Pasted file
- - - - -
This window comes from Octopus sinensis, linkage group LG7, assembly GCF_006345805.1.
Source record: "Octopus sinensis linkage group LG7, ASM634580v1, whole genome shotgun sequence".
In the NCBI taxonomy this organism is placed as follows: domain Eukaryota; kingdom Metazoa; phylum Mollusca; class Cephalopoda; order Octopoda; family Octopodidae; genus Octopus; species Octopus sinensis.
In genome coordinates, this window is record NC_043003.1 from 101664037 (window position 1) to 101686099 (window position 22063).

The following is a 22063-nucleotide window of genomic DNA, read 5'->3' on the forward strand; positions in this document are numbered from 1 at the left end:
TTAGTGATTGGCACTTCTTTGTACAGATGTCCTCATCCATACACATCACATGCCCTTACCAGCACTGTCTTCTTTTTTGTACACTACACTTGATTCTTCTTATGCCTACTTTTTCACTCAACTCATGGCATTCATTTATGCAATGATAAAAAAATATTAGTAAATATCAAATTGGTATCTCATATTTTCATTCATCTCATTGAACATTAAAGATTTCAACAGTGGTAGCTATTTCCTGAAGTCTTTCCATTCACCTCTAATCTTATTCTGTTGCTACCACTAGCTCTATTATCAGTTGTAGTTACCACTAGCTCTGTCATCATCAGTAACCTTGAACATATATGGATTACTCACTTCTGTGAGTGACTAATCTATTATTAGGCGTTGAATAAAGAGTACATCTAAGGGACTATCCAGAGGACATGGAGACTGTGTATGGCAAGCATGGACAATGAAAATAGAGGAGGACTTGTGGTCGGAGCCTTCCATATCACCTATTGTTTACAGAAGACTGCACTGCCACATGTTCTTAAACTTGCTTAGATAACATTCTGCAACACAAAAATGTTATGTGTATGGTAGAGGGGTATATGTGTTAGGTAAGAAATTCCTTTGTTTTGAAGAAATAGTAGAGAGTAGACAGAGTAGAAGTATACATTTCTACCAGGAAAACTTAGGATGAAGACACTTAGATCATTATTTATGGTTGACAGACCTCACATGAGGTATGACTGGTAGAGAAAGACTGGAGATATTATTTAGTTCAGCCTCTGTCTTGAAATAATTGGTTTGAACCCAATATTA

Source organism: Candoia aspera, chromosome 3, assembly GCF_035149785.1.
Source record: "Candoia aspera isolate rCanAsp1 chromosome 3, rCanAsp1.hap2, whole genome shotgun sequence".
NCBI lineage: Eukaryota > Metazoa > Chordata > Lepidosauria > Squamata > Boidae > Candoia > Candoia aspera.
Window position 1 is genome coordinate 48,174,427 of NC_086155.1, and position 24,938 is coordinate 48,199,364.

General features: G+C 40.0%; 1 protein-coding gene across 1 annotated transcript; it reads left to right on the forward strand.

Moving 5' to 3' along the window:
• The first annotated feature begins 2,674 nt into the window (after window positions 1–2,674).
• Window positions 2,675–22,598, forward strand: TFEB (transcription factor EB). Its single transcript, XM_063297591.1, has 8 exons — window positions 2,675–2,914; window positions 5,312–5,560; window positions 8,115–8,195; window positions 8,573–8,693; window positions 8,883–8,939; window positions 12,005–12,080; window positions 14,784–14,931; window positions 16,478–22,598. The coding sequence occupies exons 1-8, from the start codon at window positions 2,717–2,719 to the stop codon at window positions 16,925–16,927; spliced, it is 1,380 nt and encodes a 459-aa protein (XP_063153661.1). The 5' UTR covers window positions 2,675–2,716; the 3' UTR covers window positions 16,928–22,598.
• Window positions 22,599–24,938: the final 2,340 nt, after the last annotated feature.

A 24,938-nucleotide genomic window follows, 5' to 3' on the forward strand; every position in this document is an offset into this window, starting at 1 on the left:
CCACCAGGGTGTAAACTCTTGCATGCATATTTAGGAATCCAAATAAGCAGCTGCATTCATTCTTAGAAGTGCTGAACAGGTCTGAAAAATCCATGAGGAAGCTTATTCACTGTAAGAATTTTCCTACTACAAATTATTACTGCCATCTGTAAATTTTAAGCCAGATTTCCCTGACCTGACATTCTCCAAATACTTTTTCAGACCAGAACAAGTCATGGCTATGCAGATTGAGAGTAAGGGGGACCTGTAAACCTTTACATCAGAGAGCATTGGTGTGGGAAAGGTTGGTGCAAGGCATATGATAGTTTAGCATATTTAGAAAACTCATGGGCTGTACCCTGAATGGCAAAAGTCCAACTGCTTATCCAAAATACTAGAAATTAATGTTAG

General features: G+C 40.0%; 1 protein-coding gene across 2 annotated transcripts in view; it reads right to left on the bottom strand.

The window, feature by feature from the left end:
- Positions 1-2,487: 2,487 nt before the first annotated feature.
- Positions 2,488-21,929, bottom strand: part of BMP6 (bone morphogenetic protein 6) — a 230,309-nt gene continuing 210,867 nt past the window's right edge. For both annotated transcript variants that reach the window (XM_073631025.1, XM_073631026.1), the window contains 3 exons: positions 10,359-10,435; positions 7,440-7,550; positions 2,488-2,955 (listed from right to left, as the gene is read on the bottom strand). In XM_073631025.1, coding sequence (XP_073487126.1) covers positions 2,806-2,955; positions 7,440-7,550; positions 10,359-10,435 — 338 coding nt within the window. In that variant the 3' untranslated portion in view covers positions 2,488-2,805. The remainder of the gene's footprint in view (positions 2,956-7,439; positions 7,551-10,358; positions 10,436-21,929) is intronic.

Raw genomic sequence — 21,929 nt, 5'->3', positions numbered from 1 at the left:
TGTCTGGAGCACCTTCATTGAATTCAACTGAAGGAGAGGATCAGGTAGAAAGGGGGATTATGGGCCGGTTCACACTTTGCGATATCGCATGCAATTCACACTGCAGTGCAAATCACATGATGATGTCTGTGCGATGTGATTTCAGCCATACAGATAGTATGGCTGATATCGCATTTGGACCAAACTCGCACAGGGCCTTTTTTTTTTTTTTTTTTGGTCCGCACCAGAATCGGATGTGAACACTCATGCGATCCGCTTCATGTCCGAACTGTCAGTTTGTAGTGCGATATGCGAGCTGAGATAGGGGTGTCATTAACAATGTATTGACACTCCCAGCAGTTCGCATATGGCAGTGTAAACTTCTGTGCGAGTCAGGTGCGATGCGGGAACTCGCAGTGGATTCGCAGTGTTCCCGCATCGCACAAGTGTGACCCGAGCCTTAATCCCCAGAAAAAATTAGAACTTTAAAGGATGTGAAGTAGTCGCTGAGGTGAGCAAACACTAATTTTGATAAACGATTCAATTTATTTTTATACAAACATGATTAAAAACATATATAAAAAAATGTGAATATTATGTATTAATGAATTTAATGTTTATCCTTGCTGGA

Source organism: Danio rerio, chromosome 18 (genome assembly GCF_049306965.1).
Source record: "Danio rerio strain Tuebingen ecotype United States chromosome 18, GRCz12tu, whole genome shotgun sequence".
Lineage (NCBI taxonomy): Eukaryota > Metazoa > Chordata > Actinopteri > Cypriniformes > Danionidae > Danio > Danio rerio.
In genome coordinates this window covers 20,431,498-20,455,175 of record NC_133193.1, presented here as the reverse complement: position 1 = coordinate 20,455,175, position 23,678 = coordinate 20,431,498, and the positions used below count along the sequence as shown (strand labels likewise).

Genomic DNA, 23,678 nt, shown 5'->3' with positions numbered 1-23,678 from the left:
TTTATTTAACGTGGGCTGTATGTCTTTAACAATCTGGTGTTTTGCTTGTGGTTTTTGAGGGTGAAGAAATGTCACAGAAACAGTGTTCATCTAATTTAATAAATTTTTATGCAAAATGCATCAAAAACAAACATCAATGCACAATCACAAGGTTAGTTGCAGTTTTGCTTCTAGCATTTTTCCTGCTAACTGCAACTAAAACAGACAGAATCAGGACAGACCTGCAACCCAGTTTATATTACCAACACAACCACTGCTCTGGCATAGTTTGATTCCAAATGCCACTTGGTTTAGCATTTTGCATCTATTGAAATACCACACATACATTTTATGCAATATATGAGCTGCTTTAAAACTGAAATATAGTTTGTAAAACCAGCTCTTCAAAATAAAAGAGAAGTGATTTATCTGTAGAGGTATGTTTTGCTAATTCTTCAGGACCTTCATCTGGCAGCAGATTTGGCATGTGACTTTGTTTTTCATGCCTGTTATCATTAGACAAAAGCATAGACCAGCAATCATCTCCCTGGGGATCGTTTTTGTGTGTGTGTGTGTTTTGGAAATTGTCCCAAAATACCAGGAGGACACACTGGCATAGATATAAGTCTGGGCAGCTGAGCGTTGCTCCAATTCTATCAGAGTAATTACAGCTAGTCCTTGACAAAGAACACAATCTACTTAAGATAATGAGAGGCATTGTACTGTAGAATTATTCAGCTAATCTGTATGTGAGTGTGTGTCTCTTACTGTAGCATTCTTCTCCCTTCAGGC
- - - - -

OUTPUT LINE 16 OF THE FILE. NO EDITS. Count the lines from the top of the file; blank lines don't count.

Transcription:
A 24,938-nucleotide genomic window follows, 5' to 3' on the forward strand; every position in this document is an offset into this window, starting at 1 on the left: